Book Review: The Boy, the Mole, the Fox and the Horse by Charlie Mackesy

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The Boy, the Mole, the Fox and the Horse is authored and illustrated by Charlie Mackesy and published by Penguin Books.

The impression I had when I first flipped through the book was, "Oh, another illustrated book with feel-good life stories and philosophical quotes." It is a nice book not I did not expect this book to be that popular. When I looked online for more information, I found out it was on #1 New York Times Bestseller, Wall Street Journal Bestseller and USA Today Bestseller. It's totally unexpected.

This book has even more reviews than any single copy of Harry Potter. I just don't understand how that is possible. This book was published in 2019 and at the time of this review, it has over 74,000 reviews on Amazon. It's a nice book, I must say that again, but I don't understand the mass market appeal. It's incredible.

The story is about a boy, who met a mole, then a fox, and later a horse. It's about them hanging out in the countryside (you don't see other people) and talking about life, philosophy.

Below are some quotes from the book to give you a better sense of what this book is like:

"What do you want to be when you grow up?" "Kind" said the boy.

"If at first you don't succeed, have some cake."

"What do you think is the biggest waste of time?" "Comparing yourself to others." said the mole.

"One of our greatest freedom is how we react to things."

"Often the hardest person to forgive is yourself."

"Doing nothing with friends is never doing nothing, is it?"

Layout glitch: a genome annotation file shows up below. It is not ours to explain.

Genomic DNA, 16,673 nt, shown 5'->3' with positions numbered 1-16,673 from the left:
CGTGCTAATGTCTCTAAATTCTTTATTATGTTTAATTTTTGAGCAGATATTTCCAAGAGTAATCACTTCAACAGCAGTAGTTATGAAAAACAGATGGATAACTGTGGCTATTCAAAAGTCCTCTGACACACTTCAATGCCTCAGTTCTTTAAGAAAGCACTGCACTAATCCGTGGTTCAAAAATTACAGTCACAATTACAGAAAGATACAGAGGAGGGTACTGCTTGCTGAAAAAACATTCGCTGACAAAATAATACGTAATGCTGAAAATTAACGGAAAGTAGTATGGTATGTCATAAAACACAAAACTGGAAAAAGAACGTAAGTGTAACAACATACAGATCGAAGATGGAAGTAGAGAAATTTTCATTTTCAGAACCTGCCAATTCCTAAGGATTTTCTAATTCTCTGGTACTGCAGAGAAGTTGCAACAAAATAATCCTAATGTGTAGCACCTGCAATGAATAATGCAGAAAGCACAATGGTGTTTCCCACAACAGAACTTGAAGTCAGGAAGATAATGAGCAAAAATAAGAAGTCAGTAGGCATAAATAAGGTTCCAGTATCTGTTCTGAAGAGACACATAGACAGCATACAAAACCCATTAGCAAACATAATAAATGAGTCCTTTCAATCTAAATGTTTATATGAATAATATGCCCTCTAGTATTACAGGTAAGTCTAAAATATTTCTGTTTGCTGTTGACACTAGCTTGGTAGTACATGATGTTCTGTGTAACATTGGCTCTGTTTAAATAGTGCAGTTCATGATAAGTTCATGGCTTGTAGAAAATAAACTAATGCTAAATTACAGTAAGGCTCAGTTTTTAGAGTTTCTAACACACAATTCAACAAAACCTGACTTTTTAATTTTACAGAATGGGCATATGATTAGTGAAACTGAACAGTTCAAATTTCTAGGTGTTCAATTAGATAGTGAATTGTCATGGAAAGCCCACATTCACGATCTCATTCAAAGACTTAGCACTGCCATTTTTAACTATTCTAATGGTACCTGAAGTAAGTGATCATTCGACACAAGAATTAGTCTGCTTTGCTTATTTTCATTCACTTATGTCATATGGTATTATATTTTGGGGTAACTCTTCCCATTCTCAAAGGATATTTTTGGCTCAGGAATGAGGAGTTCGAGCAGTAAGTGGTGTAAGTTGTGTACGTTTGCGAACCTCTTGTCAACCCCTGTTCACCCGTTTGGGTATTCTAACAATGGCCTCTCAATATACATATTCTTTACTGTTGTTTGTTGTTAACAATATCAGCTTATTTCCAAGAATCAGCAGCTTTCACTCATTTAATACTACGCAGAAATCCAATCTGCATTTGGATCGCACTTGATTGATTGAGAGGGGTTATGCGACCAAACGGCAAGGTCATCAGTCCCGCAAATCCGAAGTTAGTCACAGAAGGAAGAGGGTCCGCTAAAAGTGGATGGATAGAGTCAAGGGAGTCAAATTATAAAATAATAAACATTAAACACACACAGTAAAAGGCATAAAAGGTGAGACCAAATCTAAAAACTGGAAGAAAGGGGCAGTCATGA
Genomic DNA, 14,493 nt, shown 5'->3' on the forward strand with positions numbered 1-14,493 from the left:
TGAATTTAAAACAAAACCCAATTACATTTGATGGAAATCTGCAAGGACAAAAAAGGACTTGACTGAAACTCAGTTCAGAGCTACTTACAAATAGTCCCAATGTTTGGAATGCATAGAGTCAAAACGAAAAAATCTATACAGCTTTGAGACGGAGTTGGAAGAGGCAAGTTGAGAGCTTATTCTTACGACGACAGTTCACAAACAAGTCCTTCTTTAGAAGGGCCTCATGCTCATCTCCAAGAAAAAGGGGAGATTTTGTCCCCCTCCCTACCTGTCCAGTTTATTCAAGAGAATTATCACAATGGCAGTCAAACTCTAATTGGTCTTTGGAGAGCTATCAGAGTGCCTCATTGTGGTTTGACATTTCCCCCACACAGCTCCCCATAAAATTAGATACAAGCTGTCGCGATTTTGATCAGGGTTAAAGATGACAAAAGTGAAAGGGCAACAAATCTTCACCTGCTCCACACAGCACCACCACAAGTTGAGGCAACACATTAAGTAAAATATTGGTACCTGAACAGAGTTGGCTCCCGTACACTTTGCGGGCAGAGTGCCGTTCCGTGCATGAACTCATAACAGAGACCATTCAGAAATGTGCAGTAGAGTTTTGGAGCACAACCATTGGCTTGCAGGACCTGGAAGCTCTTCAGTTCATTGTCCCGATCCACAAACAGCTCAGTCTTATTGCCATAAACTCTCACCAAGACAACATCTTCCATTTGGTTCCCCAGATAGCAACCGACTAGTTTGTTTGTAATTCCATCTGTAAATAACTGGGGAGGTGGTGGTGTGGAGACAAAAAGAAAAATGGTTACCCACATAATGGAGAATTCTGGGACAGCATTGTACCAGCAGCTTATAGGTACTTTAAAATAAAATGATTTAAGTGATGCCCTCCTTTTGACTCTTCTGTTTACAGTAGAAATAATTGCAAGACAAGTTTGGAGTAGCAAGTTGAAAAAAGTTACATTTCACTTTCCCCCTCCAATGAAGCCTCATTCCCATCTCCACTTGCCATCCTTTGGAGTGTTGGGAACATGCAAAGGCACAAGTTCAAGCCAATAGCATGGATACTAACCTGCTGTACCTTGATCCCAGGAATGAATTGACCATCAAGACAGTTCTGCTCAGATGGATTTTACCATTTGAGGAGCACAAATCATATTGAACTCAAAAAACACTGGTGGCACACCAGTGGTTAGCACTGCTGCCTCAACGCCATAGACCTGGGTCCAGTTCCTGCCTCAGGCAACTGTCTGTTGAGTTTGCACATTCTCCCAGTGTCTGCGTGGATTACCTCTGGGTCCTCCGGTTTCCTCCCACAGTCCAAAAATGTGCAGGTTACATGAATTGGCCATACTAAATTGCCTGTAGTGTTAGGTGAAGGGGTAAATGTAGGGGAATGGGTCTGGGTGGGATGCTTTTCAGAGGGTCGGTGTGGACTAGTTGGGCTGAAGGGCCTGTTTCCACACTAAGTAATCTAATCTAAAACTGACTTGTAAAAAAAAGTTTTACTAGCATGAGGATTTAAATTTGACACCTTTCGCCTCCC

"Everyone is a bit scared, but we are less scared together."

"Asking for help isn't giving up. It's refusing to give up."

"The greatest illusion is that life should be perfect."

The artworks are nice. They were loosely drawn with pen, ink and watercolour. The drawings have a children-book style to them. They also look like drafts or rough sketches for more polished illustrations. The style suits the subject matter. And all the text were handwritten.

There are 128-pages in this hardcover. You can go through this book under an hour.

It's a nice book but I still don't understand why it's so popular. Perhaps that's got to do with the fact that the author has 470,000 FB followers, 140,000 Twitter followers or 1.2 million Instagram followers. His huge following on Instagram could explain the popularity of this book. These philosophical thoughts and feel-good meaningful quotes work surprisingly well on Instagram.

I still can't get over the fact that this book has more reviews than Harry Potter. Wow.

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This book was borrowed from Basheer Graphic Books for review purposes. You can order the book from them. Check with Basheer on Facebook.

The Boy, the Mole, the Fox and the Horse is available at Amazon (US | CA | UK | DE | FR | IT | ES | AU | JP | CN) and Book Depository